There was another major force at work behind the rise of the daughter in law and that was television. In a society in which women had been expected to remain within the home, TV in particular provides them with a window to a different world, or rather into many different worlds. They can watch the news, talk shows, soaps and the ubiquitous Bollywood offerings. They see and hear about the rest of the world from the confines of their homes – although of course the restrictions on their movements are not as strict as they used to be. One important result of TV is that many more women have become aware of their rights: they know what to do if they are abused or divorced. But they have also been influenced by ideas about sex, love and romance. Wives have become aware that they have a power over their husbands which can offset the hold of his mother. Families have become nuclear, with husbands and wives more focused on ensuring the future of their own children than seeking to engage with the husbands’ extended family group.
A woman holds her daughter. Photo: Jason Taylor, International Development Research Centre
But that this only half the story. It is the other half that explains the decline of son preference in Bangladesh. The rise of the daughter in law has been accompanied by the growing value given to daughters. If parents can no longer rely on their sons and daughters in law to look after them in their old age, it is to their daughters that they now look. Daughters are regarded not only as having more compassion and love for their parents than sons, but they have also benefited from the same economic empowerment processes as daughters in law. They too have become more educated and employed over the years. Indeed, their own mothers have contributed to this process. Mothers spoke of how they had suffered during their own marriages and their determination to take advantage of the education and employment opportunities on offer to make sure that their daughters would not have to go through the same experiences. As one of the women we interviewed told us,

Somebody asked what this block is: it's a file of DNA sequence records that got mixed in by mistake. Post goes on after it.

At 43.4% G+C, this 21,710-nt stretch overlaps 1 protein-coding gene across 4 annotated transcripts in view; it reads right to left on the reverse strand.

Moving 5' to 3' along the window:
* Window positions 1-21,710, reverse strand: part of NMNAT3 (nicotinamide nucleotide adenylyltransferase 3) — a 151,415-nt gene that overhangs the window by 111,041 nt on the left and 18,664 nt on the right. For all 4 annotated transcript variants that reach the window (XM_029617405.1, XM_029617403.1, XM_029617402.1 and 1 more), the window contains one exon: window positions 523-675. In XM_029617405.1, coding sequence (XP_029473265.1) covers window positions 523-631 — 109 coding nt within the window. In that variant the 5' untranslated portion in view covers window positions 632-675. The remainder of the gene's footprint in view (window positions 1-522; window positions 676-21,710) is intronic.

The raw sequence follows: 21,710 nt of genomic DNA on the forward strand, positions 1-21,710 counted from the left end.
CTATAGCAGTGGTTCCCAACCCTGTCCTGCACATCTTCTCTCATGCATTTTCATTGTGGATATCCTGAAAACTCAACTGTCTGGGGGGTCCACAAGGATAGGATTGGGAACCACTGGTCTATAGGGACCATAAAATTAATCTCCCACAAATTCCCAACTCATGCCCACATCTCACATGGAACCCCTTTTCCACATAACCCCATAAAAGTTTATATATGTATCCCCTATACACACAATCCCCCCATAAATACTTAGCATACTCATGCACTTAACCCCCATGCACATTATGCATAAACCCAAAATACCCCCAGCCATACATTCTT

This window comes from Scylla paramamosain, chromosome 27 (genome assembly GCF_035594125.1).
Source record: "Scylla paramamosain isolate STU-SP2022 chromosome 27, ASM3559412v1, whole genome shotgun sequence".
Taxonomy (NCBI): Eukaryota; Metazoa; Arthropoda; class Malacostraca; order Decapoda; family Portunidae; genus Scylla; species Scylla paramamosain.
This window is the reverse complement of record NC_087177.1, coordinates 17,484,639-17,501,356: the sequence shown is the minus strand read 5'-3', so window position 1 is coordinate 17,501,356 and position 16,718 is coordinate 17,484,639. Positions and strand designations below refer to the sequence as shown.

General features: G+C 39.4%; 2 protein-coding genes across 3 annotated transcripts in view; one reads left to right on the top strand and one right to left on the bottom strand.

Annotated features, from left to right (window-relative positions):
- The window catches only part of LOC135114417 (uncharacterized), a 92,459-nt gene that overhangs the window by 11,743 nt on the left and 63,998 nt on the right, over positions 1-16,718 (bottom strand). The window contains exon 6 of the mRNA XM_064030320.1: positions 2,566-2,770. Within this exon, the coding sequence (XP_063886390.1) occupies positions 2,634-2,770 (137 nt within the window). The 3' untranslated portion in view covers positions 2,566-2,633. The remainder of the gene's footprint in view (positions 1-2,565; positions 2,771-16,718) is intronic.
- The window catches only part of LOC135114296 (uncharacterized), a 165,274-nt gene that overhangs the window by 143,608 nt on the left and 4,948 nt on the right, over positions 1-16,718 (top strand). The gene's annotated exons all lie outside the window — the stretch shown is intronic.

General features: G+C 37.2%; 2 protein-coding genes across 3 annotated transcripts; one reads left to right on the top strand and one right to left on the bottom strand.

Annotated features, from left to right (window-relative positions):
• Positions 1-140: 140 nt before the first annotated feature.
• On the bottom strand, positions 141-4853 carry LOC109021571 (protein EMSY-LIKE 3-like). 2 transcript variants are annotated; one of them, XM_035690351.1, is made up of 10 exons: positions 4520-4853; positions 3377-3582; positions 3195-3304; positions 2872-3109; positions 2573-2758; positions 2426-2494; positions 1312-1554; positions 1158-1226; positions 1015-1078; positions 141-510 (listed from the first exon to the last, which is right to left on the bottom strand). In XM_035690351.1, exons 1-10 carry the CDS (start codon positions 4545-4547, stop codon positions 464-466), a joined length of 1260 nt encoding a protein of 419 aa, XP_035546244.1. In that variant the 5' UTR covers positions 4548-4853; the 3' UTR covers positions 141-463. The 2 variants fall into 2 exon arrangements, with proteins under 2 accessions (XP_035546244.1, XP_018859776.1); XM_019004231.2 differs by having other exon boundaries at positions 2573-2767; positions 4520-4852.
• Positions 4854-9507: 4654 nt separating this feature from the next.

'One reason why more girls are going to school these days is that before they used to be married off very young, they would have to bear a lot of hardship and abuse at their in-laws’ house. Now if she passes intermediate level of education, there is a chance she will get a job so she can feed herself. She will not have to depend on someone else’s son like we were dependent. She will be able to fend for herself. That is why I want to educate my daughter, so she can stand on her own two feet.'
So, paradoxically, the independence that older women decried in their daughters-in-law are valued in their daughters. And daughters in turn value the sacrifices their mothers have made. These are daughters that often have the economic capacity to support their ageing parents, the independence of spirit to persuade their husbands to let them and, should the marriage breakdown, they can return to their parents’ home without being regarding as the curse that will not go away. Perhaps, as an editor at Anokhi, a Canadian-based magazine for South Asians that has picked up this story in their current issue suggested, they may even be welcomed back as ‘precious diamonds’!
To listen to Naila Kabeer discussing her research click here